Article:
Over thousands of years, First Nations people have kept a strong connection to the land. The power of the river forever runs deep. Moving nomadically, their main source of living was by trapping, fishing, hunting, and gathering.
The name Kwanlin Dün itself actually refers to a section of the Yukon River from Miles Canyon to the Whitehorse Rapids in which First Nation’s ancestors called Kwanlin in Southern Tutchone. It means "running water through canyon," while Dän or Dün means ″people.″
In chapter Nùchü Kwàch’e, meaning “it is fall time,” transport yourself back to the birth of a wilderness city with old photographs and diary extracts from families who lived by the river. The area known as Miles Canyon was first a First Nation’s fish camp. Read memories from those who first encountered the arrival of the cloud people and tried to help their boats across the rapids, where many inexperienced paddlers fought the whirlpools and lost their lives.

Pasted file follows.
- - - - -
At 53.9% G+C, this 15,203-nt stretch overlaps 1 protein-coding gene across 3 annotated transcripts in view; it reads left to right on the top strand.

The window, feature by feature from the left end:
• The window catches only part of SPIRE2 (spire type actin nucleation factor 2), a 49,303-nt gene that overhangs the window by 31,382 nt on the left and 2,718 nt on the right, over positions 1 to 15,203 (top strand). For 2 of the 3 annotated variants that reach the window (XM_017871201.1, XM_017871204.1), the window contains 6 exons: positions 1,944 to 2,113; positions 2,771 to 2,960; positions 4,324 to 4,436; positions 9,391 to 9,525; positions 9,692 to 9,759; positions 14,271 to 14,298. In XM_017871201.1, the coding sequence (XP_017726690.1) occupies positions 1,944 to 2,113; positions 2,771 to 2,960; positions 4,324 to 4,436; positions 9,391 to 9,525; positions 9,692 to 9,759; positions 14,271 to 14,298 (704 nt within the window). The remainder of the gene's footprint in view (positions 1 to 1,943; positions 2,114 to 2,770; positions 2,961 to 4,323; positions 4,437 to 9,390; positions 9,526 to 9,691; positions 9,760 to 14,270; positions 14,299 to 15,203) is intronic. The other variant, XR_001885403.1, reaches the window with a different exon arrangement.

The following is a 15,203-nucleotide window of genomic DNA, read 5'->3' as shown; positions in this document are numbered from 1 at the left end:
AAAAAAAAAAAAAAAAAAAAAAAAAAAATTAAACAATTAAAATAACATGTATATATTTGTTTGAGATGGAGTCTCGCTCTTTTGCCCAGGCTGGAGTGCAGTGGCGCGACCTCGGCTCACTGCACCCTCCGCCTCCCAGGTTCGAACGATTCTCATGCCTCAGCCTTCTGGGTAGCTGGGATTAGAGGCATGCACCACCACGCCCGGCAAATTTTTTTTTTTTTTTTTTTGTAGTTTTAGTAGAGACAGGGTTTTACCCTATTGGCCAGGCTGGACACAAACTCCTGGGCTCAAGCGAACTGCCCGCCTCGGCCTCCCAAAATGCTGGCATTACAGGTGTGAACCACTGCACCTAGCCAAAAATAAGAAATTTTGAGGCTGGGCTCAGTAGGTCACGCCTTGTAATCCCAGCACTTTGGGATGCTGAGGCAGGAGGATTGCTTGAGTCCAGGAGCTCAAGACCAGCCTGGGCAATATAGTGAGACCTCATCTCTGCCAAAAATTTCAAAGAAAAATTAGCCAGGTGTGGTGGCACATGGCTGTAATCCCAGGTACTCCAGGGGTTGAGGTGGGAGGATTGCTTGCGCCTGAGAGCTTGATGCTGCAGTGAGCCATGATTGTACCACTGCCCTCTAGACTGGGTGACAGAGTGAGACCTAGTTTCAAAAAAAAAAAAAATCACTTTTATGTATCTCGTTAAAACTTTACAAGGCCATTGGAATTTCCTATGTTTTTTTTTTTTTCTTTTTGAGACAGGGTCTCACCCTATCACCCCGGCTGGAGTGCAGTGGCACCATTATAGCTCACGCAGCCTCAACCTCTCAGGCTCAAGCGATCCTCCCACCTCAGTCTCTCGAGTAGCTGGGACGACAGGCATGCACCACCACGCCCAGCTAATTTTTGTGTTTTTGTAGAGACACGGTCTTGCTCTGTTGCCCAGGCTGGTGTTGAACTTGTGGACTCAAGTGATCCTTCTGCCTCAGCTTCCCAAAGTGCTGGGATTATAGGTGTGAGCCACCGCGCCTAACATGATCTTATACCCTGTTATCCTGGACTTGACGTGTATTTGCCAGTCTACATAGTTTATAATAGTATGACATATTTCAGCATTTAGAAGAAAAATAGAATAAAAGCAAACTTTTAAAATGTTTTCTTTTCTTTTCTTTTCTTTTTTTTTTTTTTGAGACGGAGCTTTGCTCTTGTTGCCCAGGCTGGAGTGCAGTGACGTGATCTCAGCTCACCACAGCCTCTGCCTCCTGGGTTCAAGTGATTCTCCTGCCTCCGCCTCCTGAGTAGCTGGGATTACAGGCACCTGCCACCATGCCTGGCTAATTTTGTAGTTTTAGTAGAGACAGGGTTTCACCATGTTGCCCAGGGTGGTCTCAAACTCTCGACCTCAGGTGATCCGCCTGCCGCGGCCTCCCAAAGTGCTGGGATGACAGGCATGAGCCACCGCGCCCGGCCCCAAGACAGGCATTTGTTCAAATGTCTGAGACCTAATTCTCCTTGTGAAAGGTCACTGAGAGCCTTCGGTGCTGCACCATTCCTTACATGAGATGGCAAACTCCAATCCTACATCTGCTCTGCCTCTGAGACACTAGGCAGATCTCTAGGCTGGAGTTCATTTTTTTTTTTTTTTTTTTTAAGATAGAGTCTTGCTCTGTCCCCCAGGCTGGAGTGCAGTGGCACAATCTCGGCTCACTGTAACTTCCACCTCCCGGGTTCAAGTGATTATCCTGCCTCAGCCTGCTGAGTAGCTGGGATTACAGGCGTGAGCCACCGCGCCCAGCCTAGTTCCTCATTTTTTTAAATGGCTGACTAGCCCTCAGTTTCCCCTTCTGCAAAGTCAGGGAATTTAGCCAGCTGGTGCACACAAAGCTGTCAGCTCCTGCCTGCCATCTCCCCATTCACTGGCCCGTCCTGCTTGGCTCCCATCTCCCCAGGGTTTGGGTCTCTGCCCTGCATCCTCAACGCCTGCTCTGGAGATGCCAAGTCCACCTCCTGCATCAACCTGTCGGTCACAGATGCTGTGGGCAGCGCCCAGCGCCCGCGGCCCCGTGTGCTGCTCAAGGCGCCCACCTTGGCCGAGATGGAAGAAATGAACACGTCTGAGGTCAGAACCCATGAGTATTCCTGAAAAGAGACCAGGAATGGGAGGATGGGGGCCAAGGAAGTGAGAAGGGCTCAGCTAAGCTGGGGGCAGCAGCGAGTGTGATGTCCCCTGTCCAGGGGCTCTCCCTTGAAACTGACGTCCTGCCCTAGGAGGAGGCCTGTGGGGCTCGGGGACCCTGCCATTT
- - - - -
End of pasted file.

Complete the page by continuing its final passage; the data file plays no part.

“They waved away...sometimes they get into a whirlpool and they all disappear” – Violet Storer
Today, you can cross a sturdy bridge and look down upon the roaring rapids. Explore the area and take a short hike along the shores, feel the peace of the river and discover why this land is Kwanlin Dün’s chosen home.